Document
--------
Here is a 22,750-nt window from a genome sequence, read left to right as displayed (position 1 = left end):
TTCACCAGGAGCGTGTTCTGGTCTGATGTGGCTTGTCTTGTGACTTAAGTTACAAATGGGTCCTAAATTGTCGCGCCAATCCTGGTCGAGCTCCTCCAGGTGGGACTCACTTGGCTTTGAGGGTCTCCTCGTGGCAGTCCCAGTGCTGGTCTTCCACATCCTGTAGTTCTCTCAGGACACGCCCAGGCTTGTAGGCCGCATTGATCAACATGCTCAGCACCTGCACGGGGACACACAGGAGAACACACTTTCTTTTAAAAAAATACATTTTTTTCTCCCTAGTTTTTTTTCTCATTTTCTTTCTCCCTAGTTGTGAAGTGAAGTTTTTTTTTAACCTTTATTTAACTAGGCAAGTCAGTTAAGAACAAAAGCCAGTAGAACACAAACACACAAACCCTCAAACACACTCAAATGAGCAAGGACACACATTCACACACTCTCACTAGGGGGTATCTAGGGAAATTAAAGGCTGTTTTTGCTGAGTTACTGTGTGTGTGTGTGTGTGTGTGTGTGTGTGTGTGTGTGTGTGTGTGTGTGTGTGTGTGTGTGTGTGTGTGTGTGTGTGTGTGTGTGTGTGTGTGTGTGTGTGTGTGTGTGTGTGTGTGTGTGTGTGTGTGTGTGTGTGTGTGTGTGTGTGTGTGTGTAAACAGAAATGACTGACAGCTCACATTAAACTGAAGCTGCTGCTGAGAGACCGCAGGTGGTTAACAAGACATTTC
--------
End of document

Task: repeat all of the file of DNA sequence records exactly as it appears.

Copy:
Here is a 22,750-nt window from a genome sequence, read left to right as displayed (position 1 = left end):
TTCACCAGGAGCGTGTTCTGGTCTGATGTGGCTTGTCTTGTGACTTAAGTTACAAATGGGTCCTAAATTGTCGCGCCAATCCTGGTCGAGCTCCTCCAGGTGGGACTCACTTGGCTTTGAGGGTCTCCTCGTGGCAGTCCCAGTGCTGGTCTTCCACATCCTGTAGTTCTCTCAGGACACGCCCAGGCTTGTAGGCCGCATTGATCAACATGCTCAGCACCTGCACGGGGACACACAGGAGAACACACTTTCTTTTAAAAAAATACATTTTTTTCTCCCTAGTTTTTTTTCTCATTTTCTTTCTCCCTAGTTGTGAAGTGAAGTTTTTTTTTAACCTTTATTTAACTAGGCAAGTCAGTTAAGAACAAAAGCCAGTAGAACACAAACACACAAACCCTCAAACACACTCAAATGAGCAAGGACACACATTCACACACTCTCACTAGGGGGTATCTAGGGAAATTAAAGGCTGTTTTTGCTGAGTTACTGTGTGTGTGTGTGTGTGTGTGTGTGTGTGTGTGTGTGTGTGTGTGTGTGTGTGTGTGTGTGTGTGTGTGTGTGTGTGTGTGTGTGTGTGTGTGTGTGTGTGTGTGTGTGTGTGTGTGTGTGTGTGTGTGTGTGTGTGTGTGTGTGTGTGTGTGTGTAAACAGAAATGACTGACAGCTCACATTAAACTGAAGCTGCTGCTGAGAGACCGCAGGTGGTTAACAAGACATTTC